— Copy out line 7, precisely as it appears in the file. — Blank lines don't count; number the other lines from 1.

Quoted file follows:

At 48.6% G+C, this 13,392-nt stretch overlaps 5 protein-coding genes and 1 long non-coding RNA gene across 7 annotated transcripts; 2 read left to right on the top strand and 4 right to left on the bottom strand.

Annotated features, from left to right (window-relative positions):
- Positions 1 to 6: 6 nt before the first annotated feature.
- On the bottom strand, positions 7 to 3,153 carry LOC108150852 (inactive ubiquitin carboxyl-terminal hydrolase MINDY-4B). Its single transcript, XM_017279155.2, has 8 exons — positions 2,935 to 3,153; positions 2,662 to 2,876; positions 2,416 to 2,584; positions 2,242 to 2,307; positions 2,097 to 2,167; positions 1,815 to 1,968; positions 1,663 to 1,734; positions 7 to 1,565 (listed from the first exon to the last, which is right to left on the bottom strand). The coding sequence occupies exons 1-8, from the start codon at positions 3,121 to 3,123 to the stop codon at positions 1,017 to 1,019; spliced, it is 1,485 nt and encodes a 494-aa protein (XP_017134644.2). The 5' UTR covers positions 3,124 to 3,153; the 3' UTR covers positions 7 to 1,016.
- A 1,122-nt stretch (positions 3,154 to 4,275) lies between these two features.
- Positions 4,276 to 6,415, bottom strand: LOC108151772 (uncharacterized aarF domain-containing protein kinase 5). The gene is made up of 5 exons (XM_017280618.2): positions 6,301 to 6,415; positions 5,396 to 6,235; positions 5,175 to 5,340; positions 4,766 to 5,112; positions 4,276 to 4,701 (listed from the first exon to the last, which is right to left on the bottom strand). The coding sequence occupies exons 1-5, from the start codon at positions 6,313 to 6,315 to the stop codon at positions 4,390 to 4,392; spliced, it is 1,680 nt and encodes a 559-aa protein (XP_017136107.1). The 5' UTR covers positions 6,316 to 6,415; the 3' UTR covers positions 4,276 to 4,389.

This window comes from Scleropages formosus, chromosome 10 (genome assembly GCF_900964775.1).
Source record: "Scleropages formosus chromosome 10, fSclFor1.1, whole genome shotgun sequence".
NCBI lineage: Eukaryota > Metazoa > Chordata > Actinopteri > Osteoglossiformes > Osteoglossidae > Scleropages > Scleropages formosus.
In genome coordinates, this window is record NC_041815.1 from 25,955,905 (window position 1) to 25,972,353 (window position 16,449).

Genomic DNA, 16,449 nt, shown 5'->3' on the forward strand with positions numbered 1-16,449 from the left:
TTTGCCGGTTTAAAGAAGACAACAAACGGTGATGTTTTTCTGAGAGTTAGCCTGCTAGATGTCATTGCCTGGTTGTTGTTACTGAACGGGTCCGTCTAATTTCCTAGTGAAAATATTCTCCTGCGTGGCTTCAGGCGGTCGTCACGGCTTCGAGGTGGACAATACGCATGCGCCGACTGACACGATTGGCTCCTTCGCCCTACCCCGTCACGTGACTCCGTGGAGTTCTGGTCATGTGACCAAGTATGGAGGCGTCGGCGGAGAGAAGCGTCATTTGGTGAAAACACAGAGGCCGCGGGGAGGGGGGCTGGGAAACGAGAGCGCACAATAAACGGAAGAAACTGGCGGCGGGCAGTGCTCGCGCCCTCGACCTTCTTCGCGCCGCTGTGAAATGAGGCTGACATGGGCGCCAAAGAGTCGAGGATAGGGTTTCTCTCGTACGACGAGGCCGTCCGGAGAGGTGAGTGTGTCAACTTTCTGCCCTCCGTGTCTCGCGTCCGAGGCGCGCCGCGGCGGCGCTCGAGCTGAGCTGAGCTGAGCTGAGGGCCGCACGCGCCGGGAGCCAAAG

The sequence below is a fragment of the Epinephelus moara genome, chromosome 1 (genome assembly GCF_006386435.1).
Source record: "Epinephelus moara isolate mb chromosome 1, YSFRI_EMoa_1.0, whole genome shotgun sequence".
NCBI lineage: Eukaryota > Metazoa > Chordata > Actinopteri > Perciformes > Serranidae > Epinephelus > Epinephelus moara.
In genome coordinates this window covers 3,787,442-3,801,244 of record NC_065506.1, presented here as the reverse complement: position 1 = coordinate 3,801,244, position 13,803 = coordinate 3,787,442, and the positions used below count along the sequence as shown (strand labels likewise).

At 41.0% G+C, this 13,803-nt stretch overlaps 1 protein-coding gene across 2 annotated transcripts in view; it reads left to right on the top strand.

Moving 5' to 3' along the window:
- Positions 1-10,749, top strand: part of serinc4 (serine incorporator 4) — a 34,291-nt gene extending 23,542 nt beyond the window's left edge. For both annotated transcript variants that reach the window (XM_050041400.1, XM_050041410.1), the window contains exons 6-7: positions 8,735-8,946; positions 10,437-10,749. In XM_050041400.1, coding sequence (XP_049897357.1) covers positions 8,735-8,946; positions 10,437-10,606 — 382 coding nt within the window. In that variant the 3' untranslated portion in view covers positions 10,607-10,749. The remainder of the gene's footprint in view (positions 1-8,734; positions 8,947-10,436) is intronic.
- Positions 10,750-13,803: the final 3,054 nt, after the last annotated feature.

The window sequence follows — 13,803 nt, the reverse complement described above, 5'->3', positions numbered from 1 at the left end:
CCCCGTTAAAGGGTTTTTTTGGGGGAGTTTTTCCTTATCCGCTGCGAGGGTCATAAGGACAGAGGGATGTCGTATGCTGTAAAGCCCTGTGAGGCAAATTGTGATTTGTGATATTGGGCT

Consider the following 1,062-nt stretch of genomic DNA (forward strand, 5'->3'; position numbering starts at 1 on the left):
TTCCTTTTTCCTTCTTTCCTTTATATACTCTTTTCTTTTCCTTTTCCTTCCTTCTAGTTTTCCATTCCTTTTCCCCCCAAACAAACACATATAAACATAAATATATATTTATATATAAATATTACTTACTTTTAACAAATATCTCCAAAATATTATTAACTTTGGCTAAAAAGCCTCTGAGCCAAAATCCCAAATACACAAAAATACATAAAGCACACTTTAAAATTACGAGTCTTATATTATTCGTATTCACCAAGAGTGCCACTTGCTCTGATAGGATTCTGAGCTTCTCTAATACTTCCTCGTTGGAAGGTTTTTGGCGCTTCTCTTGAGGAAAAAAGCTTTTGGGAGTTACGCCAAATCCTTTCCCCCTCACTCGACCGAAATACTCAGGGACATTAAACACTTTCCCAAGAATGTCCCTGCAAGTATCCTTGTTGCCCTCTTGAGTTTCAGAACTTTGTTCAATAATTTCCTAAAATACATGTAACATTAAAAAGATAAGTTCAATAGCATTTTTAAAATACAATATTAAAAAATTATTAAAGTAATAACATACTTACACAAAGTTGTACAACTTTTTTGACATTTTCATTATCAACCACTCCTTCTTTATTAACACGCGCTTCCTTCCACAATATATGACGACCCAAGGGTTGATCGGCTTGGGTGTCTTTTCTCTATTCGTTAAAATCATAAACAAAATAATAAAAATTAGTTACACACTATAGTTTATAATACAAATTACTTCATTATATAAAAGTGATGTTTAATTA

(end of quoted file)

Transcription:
This window comes from Scleropages formosus, chromosome 10 (genome assembly GCF_900964775.1).